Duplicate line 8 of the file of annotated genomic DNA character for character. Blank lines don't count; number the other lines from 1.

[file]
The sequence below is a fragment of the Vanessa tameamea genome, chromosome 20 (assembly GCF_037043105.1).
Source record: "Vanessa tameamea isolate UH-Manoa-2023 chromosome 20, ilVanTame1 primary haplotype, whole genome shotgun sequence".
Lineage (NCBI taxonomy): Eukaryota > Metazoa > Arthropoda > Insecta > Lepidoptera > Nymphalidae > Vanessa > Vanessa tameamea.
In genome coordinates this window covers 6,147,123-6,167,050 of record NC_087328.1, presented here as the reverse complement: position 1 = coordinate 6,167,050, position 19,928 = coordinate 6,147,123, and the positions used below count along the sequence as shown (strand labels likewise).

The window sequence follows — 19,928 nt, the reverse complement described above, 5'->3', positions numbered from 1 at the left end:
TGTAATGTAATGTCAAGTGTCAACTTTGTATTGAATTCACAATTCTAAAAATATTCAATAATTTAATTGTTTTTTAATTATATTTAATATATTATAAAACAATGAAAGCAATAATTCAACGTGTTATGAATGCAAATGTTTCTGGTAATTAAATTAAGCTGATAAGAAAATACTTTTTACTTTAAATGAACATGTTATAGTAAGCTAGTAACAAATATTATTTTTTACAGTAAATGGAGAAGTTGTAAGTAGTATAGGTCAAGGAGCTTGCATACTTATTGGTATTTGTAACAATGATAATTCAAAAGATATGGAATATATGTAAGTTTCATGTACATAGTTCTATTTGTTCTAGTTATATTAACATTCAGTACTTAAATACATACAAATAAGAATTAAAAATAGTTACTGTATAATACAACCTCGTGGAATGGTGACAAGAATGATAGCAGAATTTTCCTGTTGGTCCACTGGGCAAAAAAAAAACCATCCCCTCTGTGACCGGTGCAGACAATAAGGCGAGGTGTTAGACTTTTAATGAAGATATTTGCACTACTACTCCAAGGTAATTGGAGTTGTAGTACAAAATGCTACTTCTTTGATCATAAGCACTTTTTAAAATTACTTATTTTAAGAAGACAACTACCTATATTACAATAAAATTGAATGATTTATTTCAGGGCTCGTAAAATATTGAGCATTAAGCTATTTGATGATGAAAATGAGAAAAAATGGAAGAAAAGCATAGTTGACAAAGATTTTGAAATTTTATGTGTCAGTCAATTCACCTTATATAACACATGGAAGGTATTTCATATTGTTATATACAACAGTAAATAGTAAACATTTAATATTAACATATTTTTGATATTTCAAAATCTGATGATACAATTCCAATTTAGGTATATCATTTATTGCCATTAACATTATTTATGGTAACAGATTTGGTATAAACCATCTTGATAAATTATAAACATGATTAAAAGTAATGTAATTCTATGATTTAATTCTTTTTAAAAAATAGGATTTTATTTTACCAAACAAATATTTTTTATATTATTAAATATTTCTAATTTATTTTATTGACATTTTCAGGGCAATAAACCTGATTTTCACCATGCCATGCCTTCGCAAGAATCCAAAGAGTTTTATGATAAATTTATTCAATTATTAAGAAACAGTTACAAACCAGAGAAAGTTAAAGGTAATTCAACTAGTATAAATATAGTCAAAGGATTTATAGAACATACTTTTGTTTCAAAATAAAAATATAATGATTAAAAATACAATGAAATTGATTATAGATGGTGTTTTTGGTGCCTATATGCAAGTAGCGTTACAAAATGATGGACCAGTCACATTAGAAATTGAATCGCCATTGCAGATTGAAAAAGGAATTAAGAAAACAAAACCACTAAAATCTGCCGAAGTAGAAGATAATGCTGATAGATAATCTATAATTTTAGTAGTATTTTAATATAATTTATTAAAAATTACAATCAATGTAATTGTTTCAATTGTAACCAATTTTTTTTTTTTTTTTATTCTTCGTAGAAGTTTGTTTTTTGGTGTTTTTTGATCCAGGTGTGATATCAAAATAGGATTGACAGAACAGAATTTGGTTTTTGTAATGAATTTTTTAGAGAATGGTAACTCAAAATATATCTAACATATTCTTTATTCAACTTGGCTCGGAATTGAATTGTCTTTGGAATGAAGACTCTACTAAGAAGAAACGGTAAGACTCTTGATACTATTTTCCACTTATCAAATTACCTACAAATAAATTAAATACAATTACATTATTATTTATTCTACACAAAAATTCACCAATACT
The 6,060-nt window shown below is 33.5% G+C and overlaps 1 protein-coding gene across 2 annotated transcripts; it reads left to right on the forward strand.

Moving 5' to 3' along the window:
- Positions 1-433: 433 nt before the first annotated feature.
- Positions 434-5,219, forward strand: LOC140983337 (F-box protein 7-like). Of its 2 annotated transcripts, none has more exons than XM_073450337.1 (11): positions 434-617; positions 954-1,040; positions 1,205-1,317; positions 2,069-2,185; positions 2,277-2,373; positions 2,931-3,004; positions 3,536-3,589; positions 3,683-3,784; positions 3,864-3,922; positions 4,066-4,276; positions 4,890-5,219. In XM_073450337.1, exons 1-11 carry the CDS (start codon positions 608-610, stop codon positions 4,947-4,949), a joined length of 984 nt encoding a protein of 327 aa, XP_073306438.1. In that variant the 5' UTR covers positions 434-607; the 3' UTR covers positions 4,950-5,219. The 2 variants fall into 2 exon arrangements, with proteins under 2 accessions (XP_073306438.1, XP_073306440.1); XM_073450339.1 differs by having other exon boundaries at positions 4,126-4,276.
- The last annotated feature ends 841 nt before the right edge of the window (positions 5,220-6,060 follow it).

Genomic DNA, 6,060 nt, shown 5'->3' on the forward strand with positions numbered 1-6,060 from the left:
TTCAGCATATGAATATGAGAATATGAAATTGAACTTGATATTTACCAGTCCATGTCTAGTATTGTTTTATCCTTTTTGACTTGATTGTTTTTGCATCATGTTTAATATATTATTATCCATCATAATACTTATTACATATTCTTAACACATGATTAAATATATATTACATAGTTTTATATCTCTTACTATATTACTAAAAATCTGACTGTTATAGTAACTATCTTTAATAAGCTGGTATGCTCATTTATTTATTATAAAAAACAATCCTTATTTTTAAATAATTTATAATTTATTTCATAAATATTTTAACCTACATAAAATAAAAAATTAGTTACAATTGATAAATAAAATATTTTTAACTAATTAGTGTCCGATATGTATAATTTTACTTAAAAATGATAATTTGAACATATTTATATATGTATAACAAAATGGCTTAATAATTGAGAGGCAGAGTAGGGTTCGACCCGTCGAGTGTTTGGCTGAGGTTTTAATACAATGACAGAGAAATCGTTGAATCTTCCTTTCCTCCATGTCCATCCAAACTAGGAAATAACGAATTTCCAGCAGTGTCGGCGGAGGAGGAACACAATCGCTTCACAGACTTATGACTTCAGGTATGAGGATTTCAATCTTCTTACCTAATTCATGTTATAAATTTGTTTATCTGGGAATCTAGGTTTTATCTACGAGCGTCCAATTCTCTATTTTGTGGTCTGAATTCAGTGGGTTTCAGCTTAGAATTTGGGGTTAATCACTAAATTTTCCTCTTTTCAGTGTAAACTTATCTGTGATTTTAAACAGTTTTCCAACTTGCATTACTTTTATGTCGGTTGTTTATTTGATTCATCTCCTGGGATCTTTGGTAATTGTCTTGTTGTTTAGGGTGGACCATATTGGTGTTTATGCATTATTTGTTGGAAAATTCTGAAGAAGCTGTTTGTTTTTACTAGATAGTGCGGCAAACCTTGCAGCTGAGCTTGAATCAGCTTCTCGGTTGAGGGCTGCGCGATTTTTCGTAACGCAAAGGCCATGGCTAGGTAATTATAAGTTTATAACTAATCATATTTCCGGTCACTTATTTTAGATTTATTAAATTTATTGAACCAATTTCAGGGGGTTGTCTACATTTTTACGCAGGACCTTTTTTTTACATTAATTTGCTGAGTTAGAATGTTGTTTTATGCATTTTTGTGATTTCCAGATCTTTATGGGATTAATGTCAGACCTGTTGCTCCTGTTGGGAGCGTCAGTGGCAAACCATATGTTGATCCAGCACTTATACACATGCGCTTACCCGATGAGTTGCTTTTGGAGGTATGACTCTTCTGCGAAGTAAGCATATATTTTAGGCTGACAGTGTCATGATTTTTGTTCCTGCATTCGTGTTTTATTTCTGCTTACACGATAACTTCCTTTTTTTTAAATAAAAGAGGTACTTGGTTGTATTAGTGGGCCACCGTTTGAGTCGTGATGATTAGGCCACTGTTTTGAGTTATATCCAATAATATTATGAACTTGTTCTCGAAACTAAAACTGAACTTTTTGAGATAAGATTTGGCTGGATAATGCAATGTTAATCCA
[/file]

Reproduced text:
Moving 5' to 3' along the window: